Ray's detailed images of popular game fish are enjoyed and collected by fishermen around the world and have appeared on scores of publication covers including Field & Stream, Outdoor Life, Marlin and Saltwater Sportsman Magazine. An airborne shark doing its thing busting a school of bluefish (Leap of Faith), the stop-action shot of a single sailfish moving in and striking the bait (Set Sail), or swimming among a school of big tarpon (The Gathering). These are the scenes Ray recreates with oil and canvas.
A self-taught artist, early on he studied the works of masters from "The Golden Age of Illustration" who produced some of the strongest examples of narrative figurative work in the history of American painting. As a struggling artist in the mid-1980s Ray received a phone from esteemed underwater marine artist Stanley Meltzoff. It was a pivotal moment in his life. Meltzoff shared his knowledge and time, and would later become a mentor. Recognized as the founder and father of the genre of painting game fish in their habitat, Meltzoff elevated sporting art to the level of fine art.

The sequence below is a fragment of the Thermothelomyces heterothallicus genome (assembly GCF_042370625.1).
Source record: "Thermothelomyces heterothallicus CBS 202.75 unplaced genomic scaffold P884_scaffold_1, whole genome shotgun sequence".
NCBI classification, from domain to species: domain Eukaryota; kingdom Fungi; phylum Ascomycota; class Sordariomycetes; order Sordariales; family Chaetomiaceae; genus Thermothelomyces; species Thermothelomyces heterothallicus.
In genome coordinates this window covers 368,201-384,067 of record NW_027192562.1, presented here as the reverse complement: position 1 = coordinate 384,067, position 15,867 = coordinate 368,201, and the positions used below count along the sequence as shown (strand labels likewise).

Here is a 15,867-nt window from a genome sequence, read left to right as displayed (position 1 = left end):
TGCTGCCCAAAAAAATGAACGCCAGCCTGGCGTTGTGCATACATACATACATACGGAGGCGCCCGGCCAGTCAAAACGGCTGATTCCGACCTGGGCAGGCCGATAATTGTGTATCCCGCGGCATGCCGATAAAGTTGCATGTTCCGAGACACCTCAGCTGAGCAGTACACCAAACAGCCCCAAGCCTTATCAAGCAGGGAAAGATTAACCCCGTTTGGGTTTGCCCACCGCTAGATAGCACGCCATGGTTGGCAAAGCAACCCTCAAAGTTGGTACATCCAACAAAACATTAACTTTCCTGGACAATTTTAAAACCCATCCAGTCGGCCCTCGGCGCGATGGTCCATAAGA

The Montana wilderness is not the typical spot you would expect to find a $630,000 yearling colt learning the ropes of the racing game.
Studded with 25 alpine lakes and endless wildflower meadows, the foothills of the Jewel Basin offer expansive views of Flathead Valley to the west and Hungry Horse Reservoir to the east. It's also the location of the Ruis Ranch where the breaking and the daily exercising routines of young thoroughbred prospects takes place.
When owner/trainer Mick Ruis placed the winning bid at the 2016 Saratoga Yearling Sale, his prized dark bay colt was sent straightaway to Ruis' 80-acre ranch on the outskirts of Bigfork where he would spend the next five months in Big Sky country. Galloping one day in a pasture, the colt's exceptional athleticism was on full view from a picture window in ranch manager Ike Green's home. At the same time Green was watching the 2016 Summer Olympics, in particular Usain Bolt, the all-time great Jamaican sprinter.